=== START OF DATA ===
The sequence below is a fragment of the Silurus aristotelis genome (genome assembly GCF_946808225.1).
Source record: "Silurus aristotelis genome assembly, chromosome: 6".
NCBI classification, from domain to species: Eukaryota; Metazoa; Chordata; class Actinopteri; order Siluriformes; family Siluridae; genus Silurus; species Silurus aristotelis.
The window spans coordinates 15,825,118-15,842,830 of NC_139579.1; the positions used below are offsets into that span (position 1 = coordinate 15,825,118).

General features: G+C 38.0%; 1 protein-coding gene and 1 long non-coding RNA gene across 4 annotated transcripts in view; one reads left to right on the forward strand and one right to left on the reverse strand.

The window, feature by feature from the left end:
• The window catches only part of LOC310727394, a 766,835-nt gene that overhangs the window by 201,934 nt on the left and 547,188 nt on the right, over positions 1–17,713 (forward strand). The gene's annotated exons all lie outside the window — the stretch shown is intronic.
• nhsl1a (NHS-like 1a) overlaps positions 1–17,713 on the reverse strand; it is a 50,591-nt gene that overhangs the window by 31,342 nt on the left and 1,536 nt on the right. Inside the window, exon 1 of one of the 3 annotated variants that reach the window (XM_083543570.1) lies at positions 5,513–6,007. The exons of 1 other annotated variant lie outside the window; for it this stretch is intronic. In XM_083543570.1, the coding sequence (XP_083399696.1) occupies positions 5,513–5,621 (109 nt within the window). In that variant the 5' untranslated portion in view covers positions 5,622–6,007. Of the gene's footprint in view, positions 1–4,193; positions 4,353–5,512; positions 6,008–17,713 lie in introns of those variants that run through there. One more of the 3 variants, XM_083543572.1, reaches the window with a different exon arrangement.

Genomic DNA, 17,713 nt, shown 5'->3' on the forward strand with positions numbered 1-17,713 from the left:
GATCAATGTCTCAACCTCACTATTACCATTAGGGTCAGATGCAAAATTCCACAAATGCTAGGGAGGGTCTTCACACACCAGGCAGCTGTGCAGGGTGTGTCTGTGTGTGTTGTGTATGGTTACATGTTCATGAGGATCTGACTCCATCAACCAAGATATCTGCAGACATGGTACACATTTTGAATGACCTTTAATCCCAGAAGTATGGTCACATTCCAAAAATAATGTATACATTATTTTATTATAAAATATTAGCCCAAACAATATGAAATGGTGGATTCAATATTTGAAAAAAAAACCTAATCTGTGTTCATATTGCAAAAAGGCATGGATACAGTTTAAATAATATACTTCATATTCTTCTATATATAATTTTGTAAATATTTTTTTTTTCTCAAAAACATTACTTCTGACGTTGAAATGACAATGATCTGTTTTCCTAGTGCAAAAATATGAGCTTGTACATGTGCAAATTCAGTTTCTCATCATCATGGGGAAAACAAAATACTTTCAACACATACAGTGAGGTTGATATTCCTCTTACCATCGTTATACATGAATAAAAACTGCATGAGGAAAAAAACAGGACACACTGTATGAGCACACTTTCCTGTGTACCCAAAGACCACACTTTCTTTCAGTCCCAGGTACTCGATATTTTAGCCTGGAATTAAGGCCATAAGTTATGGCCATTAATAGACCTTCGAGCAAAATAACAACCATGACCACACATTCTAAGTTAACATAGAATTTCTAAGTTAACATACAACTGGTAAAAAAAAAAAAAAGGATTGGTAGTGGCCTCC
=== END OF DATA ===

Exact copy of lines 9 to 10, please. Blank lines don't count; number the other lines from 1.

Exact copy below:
Genomic DNA, 17,713 nt, shown 5'->3' on the forward strand with positions numbered 1-17,713 from the left:
GATCAATGTCTCAACCTCACTATTACCATTAGGGTCAGATGCAAAATTCCACAAATGCTAGGGAGGGTCTTCACACACCAGGCAGCTGTGCAGGGTGTGTCTGTGTGTGTTGTGTATGGTTACATGTTCATGAGGATCTGACTCCATCAACCAAGATATCTGCAGACATGGTACACATTTTGAATGACCTTTAATCCCAGAAGTATGGTCACATTCCAAAAATAATGTATACATTATTTTATTATAAAATATTAGCCCAAACAATATGAAATGGTGGATTCAATATTTGAAAAAAAAACCTAATCTGTGTTCATATTGCAAAAAGGCATGGATACAGTTTAAATAATATACTTCATATTCTTCTATATATAATTTTGTAAATATTTTTTTTTTCTCAAAAACATTACTTCTGACGTTGAAATGACAATGATCTGTTTTCCTAGTGCAAAAATATGAGCTTGTACATGTGCAAATTCAGTTTCTCATCATCATGGGGAAAACAAAATACTTTCAACACATACAGTGAGGTTGATATTCCTCTTACCATCGTTATACATGAATAAAAACTGCATGAGGAAAAAAACAGGACACACTGTATGAGCACACTTTCCTGTGTACCCAAAGACCACACTTTCTTTCAGTCCCAGGTACTCGATATTTTAGCCTGGAATTAAGGCCATAAGTTATGGCCATTAATAGACCTTCGAGCAAAATAACAACCATGACCACACATTCTAAGTTAACATAGAATTTCTAAGTTAACATACAACTGGTAAAAAAAAAAAAAAGGATTGGTAGTGGCCTCC